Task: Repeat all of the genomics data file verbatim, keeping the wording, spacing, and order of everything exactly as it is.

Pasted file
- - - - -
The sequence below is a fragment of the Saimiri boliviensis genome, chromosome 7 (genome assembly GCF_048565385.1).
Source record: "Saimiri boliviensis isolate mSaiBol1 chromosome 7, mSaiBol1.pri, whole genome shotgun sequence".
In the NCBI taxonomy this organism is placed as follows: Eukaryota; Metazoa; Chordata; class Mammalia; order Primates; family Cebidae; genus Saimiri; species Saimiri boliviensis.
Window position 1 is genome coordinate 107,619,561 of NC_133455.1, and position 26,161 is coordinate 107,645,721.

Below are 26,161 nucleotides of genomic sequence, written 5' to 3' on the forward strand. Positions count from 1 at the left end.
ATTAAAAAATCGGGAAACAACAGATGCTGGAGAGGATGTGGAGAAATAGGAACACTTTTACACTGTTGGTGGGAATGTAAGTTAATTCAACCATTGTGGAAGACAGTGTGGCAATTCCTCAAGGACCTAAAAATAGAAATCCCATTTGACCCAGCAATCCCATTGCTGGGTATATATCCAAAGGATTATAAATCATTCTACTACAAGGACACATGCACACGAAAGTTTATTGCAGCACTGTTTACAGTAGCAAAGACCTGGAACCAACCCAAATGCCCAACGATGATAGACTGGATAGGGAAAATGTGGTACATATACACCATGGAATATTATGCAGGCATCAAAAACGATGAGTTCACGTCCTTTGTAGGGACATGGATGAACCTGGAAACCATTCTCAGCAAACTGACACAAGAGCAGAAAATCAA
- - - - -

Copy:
The sequence below is a fragment of the Saimiri boliviensis genome, chromosome 7 (genome assembly GCF_048565385.1).
Source record: "Saimiri boliviensis isolate mSaiBol1 chromosome 7, mSaiBol1.pri, whole genome shotgun sequence".
In the NCBI taxonomy this organism is placed as follows: Eukaryota; Metazoa; Chordata; class Mammalia; order Primates; family Cebidae; genus Saimiri; species Saimiri boliviensis.
Window position 1 is genome coordinate 107,619,561 of NC_133455.1, and position 26,161 is coordinate 107,645,721.

Below are 26,161 nucleotides of genomic sequence, written 5' to 3' on the forward strand. Positions count from 1 at the left end.
ATTAAAAAATCGGGAAACAACAGATGCTGGAGAGGATGTGGAGAAATAGGAACACTTTTACACTGTTGGTGGGAATGTAAGTTAATTCAACCATTGTGGAAGACAGTGTGGCAATTCCTCAAGGACCTAAAAATAGAAATCCCATTTGACCCAGCAATCCCATTGCTGGGTATATATCCAAAGGATTATAAATCATTCTACTACAAGGACACATGCACACGAAAGTTTATTGCAGCACTGTTTACAGTAGCAAAGACCTGGAACCAACCCAAATGCCCAACGATGATAGACTGGATAGGGAAAATGTGGTACATATACACCATGGAATATTATGCAGGCATCAAAAACGATGAGTTCACGTCCTTTGTAGGGACATGGATGAACCTGGAAACCATTCTCAGCAAACTGACACAAGAGCAGAAAATCAA